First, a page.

Milosevic 'May Escape Conviction for Genocide'Roundup: Media's Take
Adam LeBor, writing in the Times (London) (Feb. 25, 2004)
Slobodan Milosevic spends his free time at the United Nations detention centre in The Hague reading John Grisham thrillers and listening to Frank Sinatra. His choice of music is appropriate.
During the two years of his trial at the International Criminal Tribunal for the Former Yugoslavia, the former Serbian President has been doing things his way.
He refuses to recognise the tribunal's legitimacy or to appoint a defence counsel, although he is aided by legal teams in The Hague and in Belgrade. From the dock of the heavily protected Court No 1, he has personally cross-examined most of the 298 witnesses produced by the prosecution: survivors of massacres, former paramilitaries, historians, diplomats, journalists, politicians and some who have testified in closed session to protect their identities.
Now, with the prosecution about to complete its case, observers believe that he might escape conviction on the most serious charge of genocide.
In another blow for a trial already well behind schedule, Richard May, the presiding judge, has announced his resignation on health grounds from May 31, around the time that Mr Milosevic is likely to begin his defence. His replacement will have to be briefed on thousands of pages of evidence and testimony. That, and inevitable attempts by Mr Milosevic to secure a retrial, could delay the process for several more months....
...In court he has proved combative and pugnacious, although generally respectful to the judges who have the power to turn his microphone off when he launches into harangues about the broad sweep of Balkan history.
He has relished his duels with high-profile witnesses, including Lord Owen, the European Union's former envoy to Yugoslavia, Wesley Clark, the former Nato commander, and Lord Ashdown of Norton-sub-Hamdon, the international community's High Representative in Bosnia. Nevertheless, for all his grandstanding, Mr Milosevic remains a prisoner, the first head of state to be charged with genocide.
In an interview with The Times, Tim McFadden, head of the UN detention unit, said that the man once known as the"Butcher of Belgrade" spends each evening with his lawyer, preparing for the next day."They go over the evidence. He takes some exercise and has a sleep. He sometimes works until midnight."
The prosecution must prove that the former President of Serbia and Yugoslavia had command responsibility for the Serb forces that committed atrocities and ethnic cleansing: that he planned or ordered these events, or knew about them and failed to stop them; or that he failed to punish those responsible.
Most informed opinion holds that Mr Milosevic is likely to be found guilty of crimes against humanity in Kosovo, Croatia and Bosnia....
...High-level insider witnesses have laid out in detail the connections between Belgrade and the battlefield, and the prosecution has produced extremely incriminating telephone intercepts.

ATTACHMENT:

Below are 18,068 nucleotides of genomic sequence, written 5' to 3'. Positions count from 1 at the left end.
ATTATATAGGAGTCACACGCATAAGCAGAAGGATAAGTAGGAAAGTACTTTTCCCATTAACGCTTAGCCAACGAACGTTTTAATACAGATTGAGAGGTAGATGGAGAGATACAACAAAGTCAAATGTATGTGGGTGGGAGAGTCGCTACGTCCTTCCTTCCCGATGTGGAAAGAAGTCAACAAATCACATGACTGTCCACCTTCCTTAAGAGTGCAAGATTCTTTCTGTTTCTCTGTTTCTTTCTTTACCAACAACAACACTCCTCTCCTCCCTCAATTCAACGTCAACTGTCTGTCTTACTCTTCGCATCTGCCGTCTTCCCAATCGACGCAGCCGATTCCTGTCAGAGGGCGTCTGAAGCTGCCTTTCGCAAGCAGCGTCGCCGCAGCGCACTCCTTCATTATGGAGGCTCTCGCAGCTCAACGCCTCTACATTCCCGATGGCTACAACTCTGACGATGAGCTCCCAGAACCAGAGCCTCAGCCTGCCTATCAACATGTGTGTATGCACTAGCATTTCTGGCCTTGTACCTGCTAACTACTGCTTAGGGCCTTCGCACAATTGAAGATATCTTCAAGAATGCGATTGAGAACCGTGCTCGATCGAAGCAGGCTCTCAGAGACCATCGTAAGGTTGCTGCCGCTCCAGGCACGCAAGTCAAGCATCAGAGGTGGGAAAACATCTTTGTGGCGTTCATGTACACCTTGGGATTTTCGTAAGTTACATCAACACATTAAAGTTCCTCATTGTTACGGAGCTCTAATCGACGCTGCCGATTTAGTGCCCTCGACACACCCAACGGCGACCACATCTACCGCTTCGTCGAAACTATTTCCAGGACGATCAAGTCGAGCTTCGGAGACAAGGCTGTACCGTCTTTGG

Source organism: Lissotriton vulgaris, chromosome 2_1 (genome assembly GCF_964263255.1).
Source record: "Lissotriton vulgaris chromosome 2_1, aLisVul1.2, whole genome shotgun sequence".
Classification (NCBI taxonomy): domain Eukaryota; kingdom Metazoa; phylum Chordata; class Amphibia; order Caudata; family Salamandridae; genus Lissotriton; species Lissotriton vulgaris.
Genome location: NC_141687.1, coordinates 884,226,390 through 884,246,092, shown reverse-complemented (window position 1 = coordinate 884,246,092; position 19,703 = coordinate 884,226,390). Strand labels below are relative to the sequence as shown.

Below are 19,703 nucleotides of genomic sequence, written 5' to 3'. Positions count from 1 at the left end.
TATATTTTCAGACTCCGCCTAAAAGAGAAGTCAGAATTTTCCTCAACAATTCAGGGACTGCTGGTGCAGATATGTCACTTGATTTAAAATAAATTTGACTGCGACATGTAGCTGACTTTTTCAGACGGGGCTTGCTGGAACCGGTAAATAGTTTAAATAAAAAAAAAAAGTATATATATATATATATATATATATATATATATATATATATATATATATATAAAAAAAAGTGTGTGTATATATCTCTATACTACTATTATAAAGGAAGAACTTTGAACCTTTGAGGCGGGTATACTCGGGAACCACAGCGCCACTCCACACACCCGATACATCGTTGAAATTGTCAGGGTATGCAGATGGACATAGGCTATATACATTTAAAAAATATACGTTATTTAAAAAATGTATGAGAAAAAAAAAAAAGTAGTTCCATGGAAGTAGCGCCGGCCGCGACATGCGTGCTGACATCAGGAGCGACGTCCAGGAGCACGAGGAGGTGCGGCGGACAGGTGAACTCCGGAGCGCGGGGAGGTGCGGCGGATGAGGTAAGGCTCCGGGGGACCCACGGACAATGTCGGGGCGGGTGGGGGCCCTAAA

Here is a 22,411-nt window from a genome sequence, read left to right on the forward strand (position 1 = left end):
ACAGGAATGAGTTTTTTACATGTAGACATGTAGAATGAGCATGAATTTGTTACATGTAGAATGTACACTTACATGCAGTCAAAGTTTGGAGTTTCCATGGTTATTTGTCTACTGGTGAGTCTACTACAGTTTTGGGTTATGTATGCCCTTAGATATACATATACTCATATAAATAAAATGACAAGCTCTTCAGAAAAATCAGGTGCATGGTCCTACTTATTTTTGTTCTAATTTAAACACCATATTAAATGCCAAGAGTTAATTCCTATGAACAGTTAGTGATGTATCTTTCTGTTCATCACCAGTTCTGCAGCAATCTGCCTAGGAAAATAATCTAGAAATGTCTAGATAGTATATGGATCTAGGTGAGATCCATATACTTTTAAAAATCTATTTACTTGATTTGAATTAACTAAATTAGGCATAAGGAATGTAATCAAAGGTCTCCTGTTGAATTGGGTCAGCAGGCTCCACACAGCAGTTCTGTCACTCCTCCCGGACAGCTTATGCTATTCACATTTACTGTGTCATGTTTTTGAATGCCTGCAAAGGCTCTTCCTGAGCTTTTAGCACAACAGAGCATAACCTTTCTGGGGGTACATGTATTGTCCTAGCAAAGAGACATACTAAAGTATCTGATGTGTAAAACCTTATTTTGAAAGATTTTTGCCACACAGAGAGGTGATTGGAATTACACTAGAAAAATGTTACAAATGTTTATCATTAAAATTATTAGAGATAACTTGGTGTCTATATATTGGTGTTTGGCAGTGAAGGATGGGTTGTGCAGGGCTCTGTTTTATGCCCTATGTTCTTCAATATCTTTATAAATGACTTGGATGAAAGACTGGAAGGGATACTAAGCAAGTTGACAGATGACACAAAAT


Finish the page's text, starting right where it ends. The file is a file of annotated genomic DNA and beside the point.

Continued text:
Yet repeated attempts to link Mr Milosevic directly to the Srebrenica massacre of more than 7,000 Muslim men and boys, Europe's worst postwar atrocity, have floundered for lack of concrete evidence. General Clark testified that Mr Milosevic had foreknowledge of the plans by General Ratko Mladic, the Bosnian Serb commander, to slaughter the Muslims. Mr Milosevic dismissed General Clark's testimony as"a blatant lie".
Stacy Sullivan, The Hague bureau chief for the Institute of War and Peace Reporting, said:"The prosecution may not succeed with the charge of genocide. But it has proved a connection between Milosevic and the Bosnian Serb leadership and the paramilitaries who carried out the ethnic cleansing. It has undermined his defence that he had no authority over Bosnian Serbs."
Once the prosecution has finished, the court will adjourn for three months. Six weeks before his defence starts, Mr Milosevic is required to submit his list of witnesses.
He has said already that he will call Tony Blair, Bill Clinton and General Clark to the stand. This scenario could prove highly embarrassing for Western leaders who courted the Serbian leader while he was in power. The trial could stretch well into 2006, with a verdict as late as 2007.
In the meantime, according to Mr McFadden, Mr Milosevic is a"stabilising influence" on the Serb, Croat and Muslim prisoners being held at the UN's detention centre. The three groups proved incapable of sharing a country, but, within the confines of the centre in the Netherlands, ethnic tension is extremely rare.
Detainees are held in comparative comfort in single cells. The centre has a gym and kitchen and receives cable television from Belgrade, Zagreb and Sarajevo, as well as international channels.
"He does not give us any trouble," Mr McFadden said."He is an intelligent man and he understands our role in the judicial process -that we are a remand centre." However, Mr Milosevic has been hit hard by the absence of his wife and lifetime love, Mira Markovic. The had been together since the 1950s. He has not seen her for more than a year, since she fled, probably to Moscow, after Serbian police tried to interview her in connection with the murder in 2000 of Ivan Stambolic, once Mr Milosevic's best friend and mentor....
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